Legislature Authorizes Community Colleges to Offer Bachelor’s Degrees on a Pilot Basis. Chapter 747 of 2014 (SB 850, Block) authorizes the California Community Colleges (CCC) to offer bachelor’s degrees on a pilot basis at 15 community college districts. Generally, community colleges are limited to offering associate degrees and certificates, with the awarding of bachelor’s degrees reserved for the state’s universities. Under Chapter 747, each pilot community college district may offer one bachelor’s program at one college site. Programs must be in a subject area with unmet bachelor’s level workforce needs. Additionally, the programs were to be selected in consultation with the California State University (CSU) and the University of California (UC) to ensure a district does not duplicate a bachelor’s degree already offered by one of the universities. Participating districts were required to begin enrolling students by fall 2017.
Pilot to Be Evaluated in 2018 and 2022. Chapter 747 requires our office to conduct an interim evaluation of the pilot program in 2018 and a final evaluation in 2022. This report fulfills the interim evaluation requirement. Chapter 747 sunsets July 1, 2023 unless a later statute deletes or extends that date.
CCC Made Rapid Progress in Implementing Pilot. Within four months of Chapter 747’s enactment, the Chancellor’s Office selected 15 programs through a competitive process and received preliminary approval for the programs from the CCC Board of Governors. All programs received final approval within another four months. Ten of the pilot degree programs began enrolling students in fall 2016 and all 15 programs enrolled students in fall 2017.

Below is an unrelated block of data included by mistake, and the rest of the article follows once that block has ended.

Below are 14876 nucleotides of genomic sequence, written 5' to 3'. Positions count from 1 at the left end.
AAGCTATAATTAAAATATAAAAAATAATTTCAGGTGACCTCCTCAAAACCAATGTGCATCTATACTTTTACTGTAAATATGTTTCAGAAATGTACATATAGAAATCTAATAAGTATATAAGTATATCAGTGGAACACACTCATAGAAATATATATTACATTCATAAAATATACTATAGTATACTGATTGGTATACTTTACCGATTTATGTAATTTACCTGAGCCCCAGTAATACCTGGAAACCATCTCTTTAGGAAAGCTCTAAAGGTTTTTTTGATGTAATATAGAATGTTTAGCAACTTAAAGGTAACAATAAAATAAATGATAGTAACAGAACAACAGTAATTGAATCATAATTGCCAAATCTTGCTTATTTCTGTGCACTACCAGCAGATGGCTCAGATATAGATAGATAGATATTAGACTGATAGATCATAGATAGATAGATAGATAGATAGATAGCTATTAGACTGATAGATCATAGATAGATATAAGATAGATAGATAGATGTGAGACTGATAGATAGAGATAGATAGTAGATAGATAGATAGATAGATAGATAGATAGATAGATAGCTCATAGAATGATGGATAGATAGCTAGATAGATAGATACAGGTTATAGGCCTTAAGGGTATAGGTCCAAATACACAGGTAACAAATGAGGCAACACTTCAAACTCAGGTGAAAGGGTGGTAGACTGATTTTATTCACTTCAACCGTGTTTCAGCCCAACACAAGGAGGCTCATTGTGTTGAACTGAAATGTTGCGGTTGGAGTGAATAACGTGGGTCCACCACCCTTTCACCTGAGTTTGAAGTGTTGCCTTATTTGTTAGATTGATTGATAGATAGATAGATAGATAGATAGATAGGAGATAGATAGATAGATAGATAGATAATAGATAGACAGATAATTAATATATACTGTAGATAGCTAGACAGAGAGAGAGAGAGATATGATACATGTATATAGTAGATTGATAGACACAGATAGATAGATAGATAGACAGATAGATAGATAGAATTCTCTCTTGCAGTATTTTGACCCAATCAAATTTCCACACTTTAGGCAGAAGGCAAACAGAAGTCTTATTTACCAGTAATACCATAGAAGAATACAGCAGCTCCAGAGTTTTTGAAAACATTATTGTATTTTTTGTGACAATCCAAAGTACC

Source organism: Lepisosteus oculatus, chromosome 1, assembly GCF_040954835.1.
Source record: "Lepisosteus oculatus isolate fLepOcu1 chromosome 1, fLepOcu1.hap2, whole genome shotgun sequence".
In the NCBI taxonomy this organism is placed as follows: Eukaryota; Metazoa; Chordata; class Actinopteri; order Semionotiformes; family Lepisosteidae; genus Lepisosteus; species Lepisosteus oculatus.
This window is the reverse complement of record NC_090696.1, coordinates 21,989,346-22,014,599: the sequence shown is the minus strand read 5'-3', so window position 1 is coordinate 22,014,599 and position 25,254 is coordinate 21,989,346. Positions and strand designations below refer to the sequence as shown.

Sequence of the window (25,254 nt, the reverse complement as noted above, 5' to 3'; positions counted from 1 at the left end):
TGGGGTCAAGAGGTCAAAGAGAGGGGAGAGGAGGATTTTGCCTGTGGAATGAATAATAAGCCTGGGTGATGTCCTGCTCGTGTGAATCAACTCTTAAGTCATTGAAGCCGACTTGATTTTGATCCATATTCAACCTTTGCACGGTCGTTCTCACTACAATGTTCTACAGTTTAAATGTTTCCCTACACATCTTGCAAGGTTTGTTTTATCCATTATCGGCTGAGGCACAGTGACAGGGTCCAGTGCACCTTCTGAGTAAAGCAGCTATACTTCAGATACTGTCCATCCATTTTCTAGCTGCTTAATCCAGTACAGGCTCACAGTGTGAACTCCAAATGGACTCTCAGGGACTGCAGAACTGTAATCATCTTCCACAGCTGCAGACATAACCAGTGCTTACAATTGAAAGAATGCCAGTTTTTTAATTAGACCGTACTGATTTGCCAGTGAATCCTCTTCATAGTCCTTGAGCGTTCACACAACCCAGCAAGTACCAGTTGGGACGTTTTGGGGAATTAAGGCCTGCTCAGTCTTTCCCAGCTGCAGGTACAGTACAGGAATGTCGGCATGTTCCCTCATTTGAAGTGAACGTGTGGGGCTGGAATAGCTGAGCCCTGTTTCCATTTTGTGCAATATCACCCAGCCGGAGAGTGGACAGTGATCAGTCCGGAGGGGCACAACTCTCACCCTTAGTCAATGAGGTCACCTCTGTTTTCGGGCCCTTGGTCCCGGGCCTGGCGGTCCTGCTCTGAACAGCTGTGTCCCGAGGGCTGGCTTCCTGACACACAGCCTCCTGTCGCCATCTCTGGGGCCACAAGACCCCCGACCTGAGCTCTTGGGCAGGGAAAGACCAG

Accelerated Approval Process Resulted in Limited Review and Consultation. The rapid approval process required that CCC leaders make decisions about the proposed bachelor’s degrees with substantially less information than routinely provided for new community college programs. Moreover, consultation with the universities was very limited and CCC approved some degree programs over CSU’s objections.
Only Some Approved Programs Have Strong Evidence of Need for Bachelor’s Degrees . . . A majority of the approved bachelor’s programs are in fields where the typical entry‑level requirement is below a bachelor’s degree. Moreover, for most of the approved programs, state licensing and industry certification do not require a bachelor’s degree. Some of the approved programs in health careers, however, have stronger workforce justification due to increasing accreditation requirements in their fields.
. . . But Local Employers and Students Are Positive About the Programs. Notwithstanding the lack of evidence supporting the need for some of the programs, the local employers and students we interviewed cited various reasons for liking them. They emphasized that the programs (1) were more convenient than other bachelor’s degree programs, (2) provided more nuanced job preparation tailored to local needs, (3) fostered close relationships with employers that were resulting in internship opportunities and early job offers for students, and (4) promoted better job retention due to hiring locally trained students.
Discontinuation of Some Associate Degree Programs a Concern. Most of the pilot colleges indicate that they plan to continue offering related associate degrees alongside their new bachelor’s degrees. Four colleges, however, are discontinuing their existing associate degrees in favor of offering only their new bachelor’s degrees. With one exception (occupational studies), we see no justification for discontinuing these programs.